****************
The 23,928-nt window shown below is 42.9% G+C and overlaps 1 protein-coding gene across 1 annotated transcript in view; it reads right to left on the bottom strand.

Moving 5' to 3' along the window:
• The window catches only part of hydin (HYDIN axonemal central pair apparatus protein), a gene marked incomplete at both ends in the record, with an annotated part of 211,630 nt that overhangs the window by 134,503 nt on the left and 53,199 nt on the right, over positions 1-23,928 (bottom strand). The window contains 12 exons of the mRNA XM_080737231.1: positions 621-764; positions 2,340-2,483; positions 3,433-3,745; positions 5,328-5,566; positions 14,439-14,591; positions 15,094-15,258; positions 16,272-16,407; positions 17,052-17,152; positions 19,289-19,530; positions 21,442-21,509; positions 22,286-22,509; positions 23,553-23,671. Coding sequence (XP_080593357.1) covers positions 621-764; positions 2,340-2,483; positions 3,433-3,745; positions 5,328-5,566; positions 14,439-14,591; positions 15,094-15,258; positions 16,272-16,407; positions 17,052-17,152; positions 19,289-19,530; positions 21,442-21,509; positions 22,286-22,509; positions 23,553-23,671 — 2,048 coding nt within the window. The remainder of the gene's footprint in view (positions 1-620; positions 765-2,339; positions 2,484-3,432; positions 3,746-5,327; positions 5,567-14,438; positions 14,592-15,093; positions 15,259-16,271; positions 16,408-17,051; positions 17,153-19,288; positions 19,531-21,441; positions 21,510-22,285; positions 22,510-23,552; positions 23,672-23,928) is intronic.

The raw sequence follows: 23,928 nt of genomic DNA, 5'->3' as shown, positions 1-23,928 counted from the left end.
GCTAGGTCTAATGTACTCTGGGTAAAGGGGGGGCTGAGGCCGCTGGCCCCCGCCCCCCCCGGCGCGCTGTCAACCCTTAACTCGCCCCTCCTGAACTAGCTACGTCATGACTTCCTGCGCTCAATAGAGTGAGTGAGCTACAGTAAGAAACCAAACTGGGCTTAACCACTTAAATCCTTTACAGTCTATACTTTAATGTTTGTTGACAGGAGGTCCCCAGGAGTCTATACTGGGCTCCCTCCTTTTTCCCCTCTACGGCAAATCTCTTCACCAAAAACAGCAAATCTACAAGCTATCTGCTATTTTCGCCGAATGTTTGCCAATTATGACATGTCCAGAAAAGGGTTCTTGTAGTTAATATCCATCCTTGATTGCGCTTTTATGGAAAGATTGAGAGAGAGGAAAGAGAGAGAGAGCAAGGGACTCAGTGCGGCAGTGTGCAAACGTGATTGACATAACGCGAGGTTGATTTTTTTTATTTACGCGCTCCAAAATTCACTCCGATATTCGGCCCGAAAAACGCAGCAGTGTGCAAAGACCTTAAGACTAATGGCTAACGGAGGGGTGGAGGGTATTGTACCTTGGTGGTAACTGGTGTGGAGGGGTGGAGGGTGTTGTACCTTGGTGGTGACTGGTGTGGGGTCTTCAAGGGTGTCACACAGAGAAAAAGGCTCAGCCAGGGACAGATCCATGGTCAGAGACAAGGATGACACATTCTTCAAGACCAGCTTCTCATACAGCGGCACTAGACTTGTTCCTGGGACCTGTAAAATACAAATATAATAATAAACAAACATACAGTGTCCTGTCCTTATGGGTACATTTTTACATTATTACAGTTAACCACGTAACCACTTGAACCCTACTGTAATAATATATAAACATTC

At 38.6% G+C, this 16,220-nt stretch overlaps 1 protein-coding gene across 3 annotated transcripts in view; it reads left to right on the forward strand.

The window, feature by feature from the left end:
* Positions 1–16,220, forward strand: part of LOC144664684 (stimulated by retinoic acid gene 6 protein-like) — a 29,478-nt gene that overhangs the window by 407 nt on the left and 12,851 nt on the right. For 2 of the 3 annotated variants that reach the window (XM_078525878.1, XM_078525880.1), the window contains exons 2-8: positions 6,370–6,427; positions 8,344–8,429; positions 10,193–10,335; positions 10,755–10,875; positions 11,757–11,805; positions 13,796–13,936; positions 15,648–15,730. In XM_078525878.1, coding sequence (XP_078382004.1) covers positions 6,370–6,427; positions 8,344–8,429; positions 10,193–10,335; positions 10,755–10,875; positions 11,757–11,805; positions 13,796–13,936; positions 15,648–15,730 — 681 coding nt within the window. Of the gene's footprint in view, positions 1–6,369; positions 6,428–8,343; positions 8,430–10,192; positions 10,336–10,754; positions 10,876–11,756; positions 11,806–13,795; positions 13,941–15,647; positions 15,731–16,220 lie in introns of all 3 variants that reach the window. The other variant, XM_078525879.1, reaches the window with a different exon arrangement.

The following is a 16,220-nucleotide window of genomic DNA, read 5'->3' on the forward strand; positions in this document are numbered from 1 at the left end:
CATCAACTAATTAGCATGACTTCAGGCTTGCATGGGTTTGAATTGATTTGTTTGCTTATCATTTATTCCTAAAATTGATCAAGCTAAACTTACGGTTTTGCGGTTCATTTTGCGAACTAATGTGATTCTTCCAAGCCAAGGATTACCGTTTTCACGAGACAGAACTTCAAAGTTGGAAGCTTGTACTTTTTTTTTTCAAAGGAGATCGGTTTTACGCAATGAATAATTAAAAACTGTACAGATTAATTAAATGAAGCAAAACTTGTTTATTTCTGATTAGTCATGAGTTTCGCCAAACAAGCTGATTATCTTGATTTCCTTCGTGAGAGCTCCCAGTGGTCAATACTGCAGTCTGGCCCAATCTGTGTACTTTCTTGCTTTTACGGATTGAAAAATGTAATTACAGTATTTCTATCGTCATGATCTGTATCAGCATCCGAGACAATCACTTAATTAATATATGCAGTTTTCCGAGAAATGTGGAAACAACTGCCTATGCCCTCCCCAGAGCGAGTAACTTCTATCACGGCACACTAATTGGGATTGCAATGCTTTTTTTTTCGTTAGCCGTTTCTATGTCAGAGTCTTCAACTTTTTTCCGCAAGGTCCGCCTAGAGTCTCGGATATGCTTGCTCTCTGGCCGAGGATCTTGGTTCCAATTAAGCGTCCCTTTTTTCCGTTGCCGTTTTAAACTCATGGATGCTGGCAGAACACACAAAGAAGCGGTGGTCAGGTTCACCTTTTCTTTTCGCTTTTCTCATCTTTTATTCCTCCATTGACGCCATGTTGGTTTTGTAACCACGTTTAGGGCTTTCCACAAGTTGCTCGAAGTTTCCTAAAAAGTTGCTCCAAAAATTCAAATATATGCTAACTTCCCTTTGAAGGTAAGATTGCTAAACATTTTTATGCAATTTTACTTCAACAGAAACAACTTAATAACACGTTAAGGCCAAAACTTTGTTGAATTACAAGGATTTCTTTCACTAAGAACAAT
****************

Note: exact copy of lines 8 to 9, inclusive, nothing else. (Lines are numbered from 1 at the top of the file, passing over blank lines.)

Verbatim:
* Positions 1–16,220, forward strand: part of LOC144664684 (stimulated by retinoic acid gene 6 protein-like) — a 29,478-nt gene that overhangs the window by 407 nt on the left and 12,851 nt on the right. For 2 of the 3 annotated variants that reach the window (XM_078525878.1, XM_078525880.1), the window contains exons 2-8: positions 6,370–6,427; positions 8,344–8,429; positions 10,193–10,335; positions 10,755–10,875; positions 11,757–11,805; positions 13,796–13,936; positions 15,648–15,730. In XM_078525878.1, coding sequence (XP_078382004.1) covers positions 6,370–6,427; positions 8,344–8,429; positions 10,193–10,335; positions 10,755–10,875; positions 11,757–11,805; positions 13,796–13,936; positions 15,648–15,730 — 681 coding nt within the window. Of the gene's footprint in view, positions 1–6,369; positions 6,428–8,343; positions 8,430–10,192; positions 10,336–10,754; positions 10,876–11,756; positions 11,806–13,795; positions 13,941–15,647; positions 15,731–16,220 lie in introns of all 3 variants that reach the window. The other variant, XM_078525879.1, reaches the window with a different exon arrangement.

The following is a 16,220-nucleotide window of genomic DNA, read 5'->3' on the forward strand; positions in this document are numbered from 1 at the left end: